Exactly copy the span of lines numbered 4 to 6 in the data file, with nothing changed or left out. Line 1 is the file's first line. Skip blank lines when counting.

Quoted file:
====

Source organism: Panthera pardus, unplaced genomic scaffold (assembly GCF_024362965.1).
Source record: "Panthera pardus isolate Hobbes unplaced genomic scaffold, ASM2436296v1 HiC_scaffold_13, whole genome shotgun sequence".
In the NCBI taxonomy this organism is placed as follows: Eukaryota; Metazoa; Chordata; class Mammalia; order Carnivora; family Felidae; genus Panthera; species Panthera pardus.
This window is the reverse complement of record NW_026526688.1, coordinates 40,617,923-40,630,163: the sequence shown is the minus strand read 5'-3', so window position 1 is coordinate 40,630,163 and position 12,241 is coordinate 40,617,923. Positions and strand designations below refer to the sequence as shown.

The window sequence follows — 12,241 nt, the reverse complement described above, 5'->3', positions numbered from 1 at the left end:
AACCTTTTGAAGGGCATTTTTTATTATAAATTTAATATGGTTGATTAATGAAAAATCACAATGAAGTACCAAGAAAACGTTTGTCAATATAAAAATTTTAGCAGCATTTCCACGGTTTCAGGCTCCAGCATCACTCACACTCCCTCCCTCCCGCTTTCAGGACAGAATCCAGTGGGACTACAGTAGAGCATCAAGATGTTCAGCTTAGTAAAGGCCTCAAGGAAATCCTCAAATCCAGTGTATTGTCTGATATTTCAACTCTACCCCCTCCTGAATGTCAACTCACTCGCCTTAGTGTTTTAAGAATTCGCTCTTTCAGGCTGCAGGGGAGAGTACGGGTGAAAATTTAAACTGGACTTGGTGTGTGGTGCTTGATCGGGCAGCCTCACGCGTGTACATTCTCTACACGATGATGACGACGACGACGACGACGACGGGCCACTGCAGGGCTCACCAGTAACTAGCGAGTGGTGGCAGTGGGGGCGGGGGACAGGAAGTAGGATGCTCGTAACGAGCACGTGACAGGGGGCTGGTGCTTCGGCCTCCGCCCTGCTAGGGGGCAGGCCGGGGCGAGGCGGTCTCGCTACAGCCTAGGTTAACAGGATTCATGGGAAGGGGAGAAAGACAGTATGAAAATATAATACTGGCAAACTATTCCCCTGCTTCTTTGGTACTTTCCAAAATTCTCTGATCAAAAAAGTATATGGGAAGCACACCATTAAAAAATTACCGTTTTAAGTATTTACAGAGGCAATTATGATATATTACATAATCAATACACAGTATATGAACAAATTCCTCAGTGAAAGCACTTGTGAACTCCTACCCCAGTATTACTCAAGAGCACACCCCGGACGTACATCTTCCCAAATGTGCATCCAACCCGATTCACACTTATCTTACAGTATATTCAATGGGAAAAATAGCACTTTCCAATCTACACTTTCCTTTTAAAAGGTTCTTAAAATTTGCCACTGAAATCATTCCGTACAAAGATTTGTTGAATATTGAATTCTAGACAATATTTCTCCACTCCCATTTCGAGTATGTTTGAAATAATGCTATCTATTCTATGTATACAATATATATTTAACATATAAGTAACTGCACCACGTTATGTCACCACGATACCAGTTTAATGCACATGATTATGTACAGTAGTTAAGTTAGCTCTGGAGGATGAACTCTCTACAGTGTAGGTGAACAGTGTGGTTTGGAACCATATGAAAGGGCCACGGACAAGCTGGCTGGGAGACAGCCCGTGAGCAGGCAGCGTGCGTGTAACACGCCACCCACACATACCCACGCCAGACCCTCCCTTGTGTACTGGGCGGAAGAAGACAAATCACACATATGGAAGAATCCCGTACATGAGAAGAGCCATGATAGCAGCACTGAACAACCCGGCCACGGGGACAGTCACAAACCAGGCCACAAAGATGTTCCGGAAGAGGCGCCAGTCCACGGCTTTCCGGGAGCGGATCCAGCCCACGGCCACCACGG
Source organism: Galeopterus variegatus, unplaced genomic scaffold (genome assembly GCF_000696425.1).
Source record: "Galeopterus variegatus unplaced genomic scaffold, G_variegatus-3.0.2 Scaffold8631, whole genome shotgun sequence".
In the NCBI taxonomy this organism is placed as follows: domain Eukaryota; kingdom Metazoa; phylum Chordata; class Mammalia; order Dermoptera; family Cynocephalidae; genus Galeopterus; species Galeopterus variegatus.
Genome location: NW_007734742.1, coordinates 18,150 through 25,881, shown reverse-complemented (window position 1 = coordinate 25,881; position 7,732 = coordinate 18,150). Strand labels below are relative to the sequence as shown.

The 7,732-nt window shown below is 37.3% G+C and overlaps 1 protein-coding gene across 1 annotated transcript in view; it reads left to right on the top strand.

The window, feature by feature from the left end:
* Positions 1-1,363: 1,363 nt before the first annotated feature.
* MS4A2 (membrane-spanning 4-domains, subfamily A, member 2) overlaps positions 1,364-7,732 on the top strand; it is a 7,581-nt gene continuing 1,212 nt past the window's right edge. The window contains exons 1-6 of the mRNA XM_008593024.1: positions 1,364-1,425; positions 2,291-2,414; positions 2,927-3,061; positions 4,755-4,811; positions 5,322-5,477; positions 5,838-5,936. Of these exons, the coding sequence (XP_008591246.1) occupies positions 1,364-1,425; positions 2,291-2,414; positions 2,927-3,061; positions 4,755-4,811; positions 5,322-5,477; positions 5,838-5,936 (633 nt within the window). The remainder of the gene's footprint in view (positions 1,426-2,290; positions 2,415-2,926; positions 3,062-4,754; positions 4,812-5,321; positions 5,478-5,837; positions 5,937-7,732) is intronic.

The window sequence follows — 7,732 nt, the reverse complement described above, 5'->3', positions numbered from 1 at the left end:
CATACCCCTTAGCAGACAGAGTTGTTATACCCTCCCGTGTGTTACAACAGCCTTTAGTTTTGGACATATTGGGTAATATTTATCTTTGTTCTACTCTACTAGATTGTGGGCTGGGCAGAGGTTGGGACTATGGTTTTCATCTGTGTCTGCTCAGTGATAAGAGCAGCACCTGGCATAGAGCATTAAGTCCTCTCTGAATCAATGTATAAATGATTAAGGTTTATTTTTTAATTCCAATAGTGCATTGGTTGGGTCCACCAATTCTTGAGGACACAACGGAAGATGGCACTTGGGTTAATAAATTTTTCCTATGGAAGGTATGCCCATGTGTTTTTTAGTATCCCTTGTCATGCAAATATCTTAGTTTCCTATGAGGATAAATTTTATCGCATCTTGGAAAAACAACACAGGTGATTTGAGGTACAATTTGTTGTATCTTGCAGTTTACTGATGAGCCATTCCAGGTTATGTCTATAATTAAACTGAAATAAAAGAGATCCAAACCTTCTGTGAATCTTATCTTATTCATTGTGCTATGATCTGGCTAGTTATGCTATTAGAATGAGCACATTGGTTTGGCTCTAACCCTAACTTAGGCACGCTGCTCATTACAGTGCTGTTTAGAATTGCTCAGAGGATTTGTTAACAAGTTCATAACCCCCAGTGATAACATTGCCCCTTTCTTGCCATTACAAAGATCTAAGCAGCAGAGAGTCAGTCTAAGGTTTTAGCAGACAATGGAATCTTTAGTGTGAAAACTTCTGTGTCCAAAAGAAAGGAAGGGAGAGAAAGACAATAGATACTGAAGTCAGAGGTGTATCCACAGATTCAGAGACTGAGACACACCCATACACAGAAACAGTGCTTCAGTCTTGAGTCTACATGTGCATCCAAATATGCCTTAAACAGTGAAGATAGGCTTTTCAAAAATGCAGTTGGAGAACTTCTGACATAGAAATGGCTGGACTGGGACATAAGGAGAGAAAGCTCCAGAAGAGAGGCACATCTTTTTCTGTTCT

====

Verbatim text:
This window is the reverse complement of record NW_026526688.1, coordinates 40,617,923-40,630,163: the sequence shown is the minus strand read 5'-3', so window position 1 is coordinate 40,630,163 and position 12,241 is coordinate 40,617,923. Positions and strand designations below refer to the sequence as shown.

The window sequence follows — 12,241 nt, the reverse complement described above, 5'->3', positions numbered from 1 at the left end:
AACCTTTTGAAGGGCATTTTTTATTATAAATTTAATATGGTTGATTAATGAAAAATCACAATGAAGTACCAAGAAAACGTTTGTCAATATAAAAATTTTAGCAGCATTTCCACGGTTTCAGGCTCCAGCATCACTCACACTCCCTCCCTCCCGCTTTCAGGACAGAATCCAGTGGGACTACAGTAGAGCATCAAGATGTTCAGCTTAGTAAAGGCCTCAAGGAAATCCTCAAATCCAGTGTATTGTCTGATATTTCAACTCTACCCCCTCCTGAATGTCAACTCACTCGCCTTAGTGTTTTAAGAATTCGCTCTTTCAGGCTGCAGGGGAGAGTACGGGTGAAAATTTAAACTGGACTTGGTGTGTGGTGCTTGATCGGGCAGCCTCACGCGTGTACATTCTCTACACGATGATGACGACGACGACGACGACGACGGGCCACTGCAGGGCTCACCAGTAACTAGCGAGTGGTGGCAGTGGGGGCGGGGGACAGGAAGTAGGATGCTCGTAACGAGCACGTGACAGGGGGCTGGTGCTTCGGCCTCCGCCCTGCTAGGGGGCAGGCCGGGGCGAGGCGGTCTCGCTACAGCCTAGGTTAACAGGATTCATGGGAAGGGGAGAAAGACAGTATGAAAATATAATACTGGCAAACTATTCCCCTGCTTCTTTGGTACTTTCCAAAATTCTCTGATCAAAAAAGTATATGGGAAGCACACCATTAAAAAATTACCGTTTTAAGTATTTACAGAGGCAATTATGATATATTACATAATCAATACACAGTATATGAACAAATTCCTCAGTGAAAGCACTTGTGAACTCCTACCCCAGTATTACTCAAGAGCACACCCCGGACGTACATCTTCCCAAATGTGCATCCAACCCGATTCACACTTATCTTACAGTATATTCAATGGGAAAAATAGCACTTTCCAATCTACACTTTCCTTTTAAAAGGTTCTTAAAATTTGCCACTGAAATCATTCCGTACAAAGATTTGTTGAATATTGAATTCTAGACAATATTTCTCCACTCCCATTTCGAGTATGTTTGAAATAATGCTATCTATTCTATGTATACAATATATATTTAACATATAAGTAACTGCACCACGTTATGTCACCACGATACCAGTTTAATGCACATGATTATGTACAGTAGTTAAGTTAGCTCTGGAGGATGAACTCTCTACAGTGTAGGTGAACAGTGTGGTTTGGAACCATATGAAAGGGCCACGGACAAGCTGGCTGGGAGACAGCCCGTGAGCAGGCAGCGTGCGTGTAACACGCCACCCACACATACCCACGCCAGACCCTCCCTTGTGTACTGGGCGGAAGAAGACAAATCACACATATGGAAGAATCCCGTACATGAGAAGAGCCATGATAGCAGCACTGAACAACCCGGCCACGGGGACAGTCACAAACCAGGCCACAAAGATGTTCCGGAAGAGGCGCCAGTCCACGGCTTTCCGGGAGCGGATCCAGCCCACGGCCACCACGG